Published by Communications and Public Affairs (519) 824-4120, Ext. 56982 or 53338
October 10, 2003
Summerlee installed as president, shares vision for future
Alastair Summerlee challenged students, faculty, alumni and others to use their knowledge and experience to better the world and shared his ideas for the future of education during his installation today as the University of Guelph’s seventh president and vice-chancellor.
“This university is a unique and marvellous place, the most vibrant and noble of institutions,” Summerlee said. “I am truly privileged to have the opportunity to serve as the vice-chancellor of one of Canada’s foremost universities.”
In an inspiring installation address that included quotes from Nelson Mandela, Walt Whitman and Thomas Edison, Summerlee told the hundreds of people gathered in War Memorial Hall that universities and colleges have a vital role to play in the heath and welfare of society and in the care of the world. “Sadly, many social factors have unleashed a period of extreme uncertainty and extraordinary change,” he said, adding that numerous moral and social debates are sure to follow world events of the past few years.
U of G and other Canadian universities have an important role to play in facing the considerable tensions and difficult decisions of the future, including ensuring students leave university with the knowledge and the open-mindedness they need to “push the outer limits of human thought” while being considerate of the world around them, he said.
Summerlee said three directions will help set the tone and guide development during his tenure: accessibility, distinction and innovation. “I will be a tireless advocate of accessible and affordable public education,” he said, adding he will work to ensure that “every intellectually-capable student who can benefit from a University of Guelph degree will be able to do so.”
He added that universities must work to regain their distinction as the moral, social and intellectual centres of society by promoting liberal education and encouraging community awareness of social issues. Summerlee also pledged to continue to push U of G’s "innovation agenda within every aspect of the University, including teaching, research, both pure and applied, and in service within and outside the university community and city.”
“I acknowledge that these are lofty ideals that will take a great deal of work and at times it will not be glamourous,” he said, later quoting Thomas Edison who said that opportunity often comes dressed in overalls and disguised as work.
Summerlee’s installation was attended by, among others, Chancellor Lincoln Alexander; U of G faculty, students, alumni, board members and staff; and dignitaries including Elizabeth Witmer, deputy premier and Minister of Education. “This is a very proud day in the distinguished history of this university,” Witmer said. “The future of our province and the future of this country depends on how students are educated. To be responsible for students is not only an extreme trust, it’s also an exciting challenge.”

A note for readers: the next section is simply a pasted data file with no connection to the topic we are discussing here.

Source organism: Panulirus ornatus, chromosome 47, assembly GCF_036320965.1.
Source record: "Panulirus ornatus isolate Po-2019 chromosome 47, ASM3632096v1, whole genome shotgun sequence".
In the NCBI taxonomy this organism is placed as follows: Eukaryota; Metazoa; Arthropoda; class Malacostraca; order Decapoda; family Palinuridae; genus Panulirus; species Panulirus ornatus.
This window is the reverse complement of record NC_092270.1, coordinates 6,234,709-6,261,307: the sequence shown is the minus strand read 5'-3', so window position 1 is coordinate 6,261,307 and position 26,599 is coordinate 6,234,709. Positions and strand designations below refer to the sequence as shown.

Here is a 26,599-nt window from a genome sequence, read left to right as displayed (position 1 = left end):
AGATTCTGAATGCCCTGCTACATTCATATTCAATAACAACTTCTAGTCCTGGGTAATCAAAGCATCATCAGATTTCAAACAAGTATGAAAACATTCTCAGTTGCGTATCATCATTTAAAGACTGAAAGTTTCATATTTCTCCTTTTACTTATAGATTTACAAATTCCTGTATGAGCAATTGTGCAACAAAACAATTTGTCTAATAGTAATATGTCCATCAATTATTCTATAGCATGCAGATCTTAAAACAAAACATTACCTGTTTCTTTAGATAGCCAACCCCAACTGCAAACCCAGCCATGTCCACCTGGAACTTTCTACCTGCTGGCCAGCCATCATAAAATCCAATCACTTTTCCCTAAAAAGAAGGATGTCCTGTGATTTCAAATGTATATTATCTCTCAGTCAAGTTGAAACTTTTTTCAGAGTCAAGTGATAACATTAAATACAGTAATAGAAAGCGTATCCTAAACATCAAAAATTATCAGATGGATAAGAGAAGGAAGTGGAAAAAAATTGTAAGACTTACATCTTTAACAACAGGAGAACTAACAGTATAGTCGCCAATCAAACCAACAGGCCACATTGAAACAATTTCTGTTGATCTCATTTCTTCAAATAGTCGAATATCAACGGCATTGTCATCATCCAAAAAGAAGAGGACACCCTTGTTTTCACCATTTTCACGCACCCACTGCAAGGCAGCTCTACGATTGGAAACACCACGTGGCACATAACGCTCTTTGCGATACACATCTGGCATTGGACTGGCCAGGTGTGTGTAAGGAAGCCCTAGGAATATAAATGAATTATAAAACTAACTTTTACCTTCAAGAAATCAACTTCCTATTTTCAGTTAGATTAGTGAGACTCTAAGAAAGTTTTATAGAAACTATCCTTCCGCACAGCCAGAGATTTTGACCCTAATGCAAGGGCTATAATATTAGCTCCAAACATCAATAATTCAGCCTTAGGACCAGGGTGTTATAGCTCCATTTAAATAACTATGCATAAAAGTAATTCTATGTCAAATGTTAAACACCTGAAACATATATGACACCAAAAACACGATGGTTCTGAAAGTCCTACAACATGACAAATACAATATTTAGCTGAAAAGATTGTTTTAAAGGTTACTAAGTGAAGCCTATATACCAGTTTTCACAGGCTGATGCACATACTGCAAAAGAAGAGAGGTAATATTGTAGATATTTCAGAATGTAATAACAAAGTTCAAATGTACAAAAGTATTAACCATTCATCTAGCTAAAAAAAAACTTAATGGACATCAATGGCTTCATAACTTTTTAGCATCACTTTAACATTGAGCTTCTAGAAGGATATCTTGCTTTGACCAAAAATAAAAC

Also in attendance were current presidents and vice-presidents of more than 20 Canadian universities and colleges, and former U of G presidents Mordechai Rozanski, Burt Matthews, Brian Segal and Bill Winegard. Summerlee acknowledged his predecessors, saying they provided him with “the strongest of foundations” from which to build. “Today is a celebration as much of their achievements as it is a celebration of my installation,” he said.
Summerlee was selected as president in January 2003 following an international search. It was the first time in U of G’s history that an internal candidate was named president. He assumed his new role July 15. A professor in the Department of Biomedical Sciences since 1988, Summerlee served as associate dean of the Ontario Veterinary College in 1992; dean of graduate studies in 1995; associate vice-president (academic) in 1999; and provost and vice-president (academic) in 2000.
Throughout his career, Summerlee has been known as a pioneer of alternative teaching methods and continued teaching while holding administrative positions. In June, he was awarded a prestigious 3M Teaching Fellowship for outstanding leadership in teaching, education and academic program development. He is the only U of G professor to earn the honour while serving as an administrator and is the first president-elect in Canada to be named a 3M Fellow. He also received a Distinguished Professorial Teaching Award from the U of G Faculty Association in 1991.
He holds a B.Sc., B.V.Sc. and PhD from the University of Bristol in the United Kingdom and is a member of the Royal College of Veterinary Surgeons. He and his spouse, Catherine, have two daughters, Madeleine and Lydia, and a son, Maxwell, and make their home near the University.
For media questions, contact Communications and Public Affairs: Lori Bona Hunt, (519) 824- 4120, Ext. 53338, or Rachelle Cooper, (519) 824-4120, Ext. 56982.